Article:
Aspirin after Bypass Improves Risks
A study in the New England Journal of Medicine
has shown that people who take aspirin in the first 48 hours after heart bypass surgery can significantly reduce their risk of death and other complications. Some doctors have been reluctant to have their patients take aspirin right after angioplasty because of the danger of bleeding. But in the study, bleeding was not a problem.
Aspirin can help keep the grafted vessels from clogging. The authors of the study say that aspirin use after surgery could save 8,000 lives a year in the U.S. alone. The study found that, without aspirin, the death rate for patients still in the hospital after surgery was four percent. For patients who took aspirin, the death rate was 1.3 percent. There were also reductions in heart attack, stroke, kidney failure and bowel damage. The aspirin was found to prevent formation of blood clots and to reduce inflammation in blood vessels.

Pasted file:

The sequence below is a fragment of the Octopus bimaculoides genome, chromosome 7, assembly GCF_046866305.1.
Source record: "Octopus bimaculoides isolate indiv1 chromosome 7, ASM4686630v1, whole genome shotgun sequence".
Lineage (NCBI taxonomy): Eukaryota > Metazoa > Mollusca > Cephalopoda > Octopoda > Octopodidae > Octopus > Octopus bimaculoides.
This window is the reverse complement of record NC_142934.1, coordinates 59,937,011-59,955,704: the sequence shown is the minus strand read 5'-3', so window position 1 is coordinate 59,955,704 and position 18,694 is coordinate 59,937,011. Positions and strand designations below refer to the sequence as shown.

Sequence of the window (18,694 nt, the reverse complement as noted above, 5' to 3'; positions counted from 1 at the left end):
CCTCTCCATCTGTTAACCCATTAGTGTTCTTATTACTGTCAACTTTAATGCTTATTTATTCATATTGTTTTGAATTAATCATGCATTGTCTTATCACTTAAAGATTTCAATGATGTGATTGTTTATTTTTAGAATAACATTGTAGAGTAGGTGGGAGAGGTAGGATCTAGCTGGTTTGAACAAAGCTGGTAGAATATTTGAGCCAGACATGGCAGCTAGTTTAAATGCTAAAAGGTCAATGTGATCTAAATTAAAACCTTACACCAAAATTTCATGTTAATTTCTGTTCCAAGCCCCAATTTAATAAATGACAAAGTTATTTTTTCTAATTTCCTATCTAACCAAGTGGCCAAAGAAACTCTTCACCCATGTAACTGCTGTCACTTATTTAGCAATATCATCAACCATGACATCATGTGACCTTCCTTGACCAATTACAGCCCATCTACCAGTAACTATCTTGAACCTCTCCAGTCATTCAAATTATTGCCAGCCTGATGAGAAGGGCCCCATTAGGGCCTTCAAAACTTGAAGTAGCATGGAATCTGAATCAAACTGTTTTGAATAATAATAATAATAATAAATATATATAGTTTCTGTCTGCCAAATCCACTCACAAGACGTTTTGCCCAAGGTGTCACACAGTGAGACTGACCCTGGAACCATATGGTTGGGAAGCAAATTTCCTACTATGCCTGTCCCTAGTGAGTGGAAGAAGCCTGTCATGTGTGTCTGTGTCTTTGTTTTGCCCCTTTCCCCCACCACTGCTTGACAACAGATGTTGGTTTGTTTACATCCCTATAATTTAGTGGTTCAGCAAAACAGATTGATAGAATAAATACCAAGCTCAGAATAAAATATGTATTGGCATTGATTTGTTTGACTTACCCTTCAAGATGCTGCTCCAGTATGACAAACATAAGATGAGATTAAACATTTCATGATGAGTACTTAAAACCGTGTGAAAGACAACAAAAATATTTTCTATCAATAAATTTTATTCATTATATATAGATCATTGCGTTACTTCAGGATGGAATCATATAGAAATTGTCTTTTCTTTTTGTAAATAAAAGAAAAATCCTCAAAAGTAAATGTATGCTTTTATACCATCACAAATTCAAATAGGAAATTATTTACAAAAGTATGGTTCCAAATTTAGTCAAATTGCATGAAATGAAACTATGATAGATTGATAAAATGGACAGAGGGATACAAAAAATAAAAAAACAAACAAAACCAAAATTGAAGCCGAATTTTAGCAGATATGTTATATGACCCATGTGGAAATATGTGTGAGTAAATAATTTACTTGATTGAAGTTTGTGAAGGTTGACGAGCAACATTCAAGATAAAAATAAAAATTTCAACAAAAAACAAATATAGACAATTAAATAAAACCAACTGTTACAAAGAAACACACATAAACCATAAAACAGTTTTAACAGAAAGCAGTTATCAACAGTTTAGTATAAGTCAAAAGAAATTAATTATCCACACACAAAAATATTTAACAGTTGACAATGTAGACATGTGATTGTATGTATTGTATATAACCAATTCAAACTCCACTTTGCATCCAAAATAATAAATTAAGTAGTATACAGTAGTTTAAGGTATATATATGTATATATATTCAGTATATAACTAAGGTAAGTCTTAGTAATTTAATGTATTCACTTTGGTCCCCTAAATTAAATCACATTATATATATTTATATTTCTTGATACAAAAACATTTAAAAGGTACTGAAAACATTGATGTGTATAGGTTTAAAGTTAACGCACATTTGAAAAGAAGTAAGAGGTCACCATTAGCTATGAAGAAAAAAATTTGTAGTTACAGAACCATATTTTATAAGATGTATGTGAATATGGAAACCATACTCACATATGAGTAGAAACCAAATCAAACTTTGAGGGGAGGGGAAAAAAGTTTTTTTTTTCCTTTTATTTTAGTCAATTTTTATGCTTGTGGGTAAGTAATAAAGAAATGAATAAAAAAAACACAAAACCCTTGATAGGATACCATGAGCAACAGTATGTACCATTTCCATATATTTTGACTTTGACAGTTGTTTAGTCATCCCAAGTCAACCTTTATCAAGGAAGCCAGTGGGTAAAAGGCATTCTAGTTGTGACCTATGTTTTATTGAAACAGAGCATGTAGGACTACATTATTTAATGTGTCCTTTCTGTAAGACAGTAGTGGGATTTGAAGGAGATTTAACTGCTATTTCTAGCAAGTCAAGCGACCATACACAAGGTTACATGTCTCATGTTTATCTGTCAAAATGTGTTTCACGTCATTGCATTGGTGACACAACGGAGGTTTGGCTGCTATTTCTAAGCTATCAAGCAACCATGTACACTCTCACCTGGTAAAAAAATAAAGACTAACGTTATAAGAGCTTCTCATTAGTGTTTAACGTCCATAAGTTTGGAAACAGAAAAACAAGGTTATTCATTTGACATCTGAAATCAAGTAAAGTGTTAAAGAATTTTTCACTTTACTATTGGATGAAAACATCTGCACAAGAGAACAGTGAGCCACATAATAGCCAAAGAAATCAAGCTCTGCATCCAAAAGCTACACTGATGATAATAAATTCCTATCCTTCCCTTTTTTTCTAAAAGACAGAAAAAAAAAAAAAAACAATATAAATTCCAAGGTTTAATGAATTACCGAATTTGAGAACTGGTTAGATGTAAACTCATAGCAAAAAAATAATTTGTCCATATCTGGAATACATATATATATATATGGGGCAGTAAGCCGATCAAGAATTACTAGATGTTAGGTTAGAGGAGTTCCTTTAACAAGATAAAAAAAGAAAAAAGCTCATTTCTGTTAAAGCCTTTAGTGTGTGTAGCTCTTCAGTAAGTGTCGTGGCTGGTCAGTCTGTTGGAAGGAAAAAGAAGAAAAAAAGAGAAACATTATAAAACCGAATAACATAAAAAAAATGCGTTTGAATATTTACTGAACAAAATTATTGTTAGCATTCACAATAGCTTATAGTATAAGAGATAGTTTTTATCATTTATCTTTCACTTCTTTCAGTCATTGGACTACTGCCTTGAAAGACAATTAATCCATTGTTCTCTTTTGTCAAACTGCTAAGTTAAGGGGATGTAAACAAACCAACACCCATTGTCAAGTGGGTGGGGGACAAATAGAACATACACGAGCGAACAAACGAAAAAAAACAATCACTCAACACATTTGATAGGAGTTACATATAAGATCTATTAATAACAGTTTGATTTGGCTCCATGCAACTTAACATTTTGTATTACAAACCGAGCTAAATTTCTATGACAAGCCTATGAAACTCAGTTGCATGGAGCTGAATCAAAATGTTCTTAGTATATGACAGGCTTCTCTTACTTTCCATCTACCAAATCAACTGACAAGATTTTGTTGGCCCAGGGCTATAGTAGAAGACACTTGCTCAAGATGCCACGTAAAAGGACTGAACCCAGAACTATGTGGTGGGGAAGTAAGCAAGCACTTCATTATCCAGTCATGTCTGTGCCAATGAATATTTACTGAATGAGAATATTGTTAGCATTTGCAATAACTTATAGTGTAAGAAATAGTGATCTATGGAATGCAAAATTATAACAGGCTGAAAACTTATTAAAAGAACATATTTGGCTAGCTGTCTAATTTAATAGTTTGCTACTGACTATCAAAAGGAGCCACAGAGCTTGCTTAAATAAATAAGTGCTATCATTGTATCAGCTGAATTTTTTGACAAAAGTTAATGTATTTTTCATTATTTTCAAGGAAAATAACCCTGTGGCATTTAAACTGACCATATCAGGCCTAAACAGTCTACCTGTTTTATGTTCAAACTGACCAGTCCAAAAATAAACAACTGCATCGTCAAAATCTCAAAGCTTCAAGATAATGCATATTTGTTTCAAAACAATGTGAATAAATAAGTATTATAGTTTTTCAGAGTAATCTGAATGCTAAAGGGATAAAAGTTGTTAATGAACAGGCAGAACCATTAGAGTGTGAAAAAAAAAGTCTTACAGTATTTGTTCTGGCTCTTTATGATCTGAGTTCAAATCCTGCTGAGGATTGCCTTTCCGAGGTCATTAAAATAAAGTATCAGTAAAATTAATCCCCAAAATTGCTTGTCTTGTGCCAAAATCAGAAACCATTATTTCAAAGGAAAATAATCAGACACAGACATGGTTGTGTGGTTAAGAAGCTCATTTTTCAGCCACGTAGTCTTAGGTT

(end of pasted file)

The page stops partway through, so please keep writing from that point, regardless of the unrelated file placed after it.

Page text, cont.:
Inflammation increases after surgery and contributes to clotting and organ damage.
People who are allergic to aspirin or who have bleeding disorders should not take aspirin.
New England Journal of Medicine, 24 October 2002